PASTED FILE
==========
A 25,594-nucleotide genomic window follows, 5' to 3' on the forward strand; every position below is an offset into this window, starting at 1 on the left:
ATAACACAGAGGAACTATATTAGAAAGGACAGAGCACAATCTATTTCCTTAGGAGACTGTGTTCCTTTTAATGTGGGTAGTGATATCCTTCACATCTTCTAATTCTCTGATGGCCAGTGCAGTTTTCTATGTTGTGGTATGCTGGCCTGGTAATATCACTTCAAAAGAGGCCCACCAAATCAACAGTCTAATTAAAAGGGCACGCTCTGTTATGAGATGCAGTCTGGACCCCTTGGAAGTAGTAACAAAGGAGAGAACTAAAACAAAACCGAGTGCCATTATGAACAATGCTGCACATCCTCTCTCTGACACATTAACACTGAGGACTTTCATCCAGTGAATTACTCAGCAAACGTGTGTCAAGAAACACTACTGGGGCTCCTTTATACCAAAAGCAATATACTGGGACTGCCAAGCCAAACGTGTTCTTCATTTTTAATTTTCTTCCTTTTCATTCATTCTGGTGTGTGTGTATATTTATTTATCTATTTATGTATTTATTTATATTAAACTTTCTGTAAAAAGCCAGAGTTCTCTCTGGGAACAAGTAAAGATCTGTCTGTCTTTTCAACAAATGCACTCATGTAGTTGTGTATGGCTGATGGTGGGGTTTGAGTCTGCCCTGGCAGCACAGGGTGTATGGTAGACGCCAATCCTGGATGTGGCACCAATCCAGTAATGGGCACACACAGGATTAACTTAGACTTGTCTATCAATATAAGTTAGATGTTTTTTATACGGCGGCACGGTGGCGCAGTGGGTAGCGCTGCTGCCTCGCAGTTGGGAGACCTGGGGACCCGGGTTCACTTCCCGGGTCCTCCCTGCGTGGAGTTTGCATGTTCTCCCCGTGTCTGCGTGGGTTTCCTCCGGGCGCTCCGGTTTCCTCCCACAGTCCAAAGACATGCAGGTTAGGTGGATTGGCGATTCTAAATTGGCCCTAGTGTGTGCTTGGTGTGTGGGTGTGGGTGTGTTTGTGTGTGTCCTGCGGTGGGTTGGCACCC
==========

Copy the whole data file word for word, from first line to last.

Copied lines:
A 25,594-nucleotide genomic window follows, 5' to 3' on the forward strand; every position below is an offset into this window, starting at 1 on the left:
ATAACACAGAGGAACTATATTAGAAAGGACAGAGCACAATCTATTTCCTTAGGAGACTGTGTTCCTTTTAATGTGGGTAGTGATATCCTTCACATCTTCTAATTCTCTGATGGCCAGTGCAGTTTTCTATGTTGTGGTATGCTGGCCTGGTAATATCACTTCAAAAGAGGCCCACCAAATCAACAGTCTAATTAAAAGGGCACGCTCTGTTATGAGATGCAGTCTGGACCCCTTGGAAGTAGTAACAAAGGAGAGAACTAAAACAAAACCGAGTGCCATTATGAACAATGCTGCACATCCTCTCTCTGACACATTAACACTGAGGACTTTCATCCAGTGAATTACTCAGCAAACGTGTGTCAAGAAACACTACTGGGGCTCCTTTATACCAAAAGCAATATACTGGGACTGCCAAGCCAAACGTGTTCTTCATTTTTAATTTTCTTCCTTTTCATTCATTCTGGTGTGTGTGTATATTTATTTATCTATTTATGTATTTATTTATATTAAACTTTCTGTAAAAAGCCAGAGTTCTCTCTGGGAACAAGTAAAGATCTGTCTGTCTTTTCAACAAATGCACTCATGTAGTTGTGTATGGCTGATGGTGGGGTTTGAGTCTGCCCTGGCAGCACAGGGTGTATGGTAGACGCCAATCCTGGATGTGGCACCAATCCAGTAATGGGCACACACAGGATTAACTTAGACTTGTCTATCAATATAAGTTAGATGTTTTTTATACGGCGGCACGGTGGCGCAGTGGGTAGCGCTGCTGCCTCGCAGTTGGGAGACCTGGGGACCCGGGTTCACTTCCCGGGTCCTCCCTGCGTGGAGTTTGCATGTTCTCCCCGTGTCTGCGTGGGTTTCCTCCGGGCGCTCCGGTTTCCTCCCACAGTCCAAAGACATGCAGGTTAGGTGGATTGGCGATTCTAAATTGGCCCTAGTGTGTGCTTGGTGTGTGGGTGTGGGTGTGTTTGTGTGTGTCCTGCGGTGGGTTGGCACCC